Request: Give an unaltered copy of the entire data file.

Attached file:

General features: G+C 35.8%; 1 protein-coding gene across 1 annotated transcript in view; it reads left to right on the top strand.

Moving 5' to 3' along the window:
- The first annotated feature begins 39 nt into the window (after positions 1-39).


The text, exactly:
General features: G+C 35.8%; 1 protein-coding gene across 1 annotated transcript in view; it reads left to right on the top strand.

Moving 5' to 3' along the window:
- The first annotated feature begins 39 nt into the window (after positions 1-39).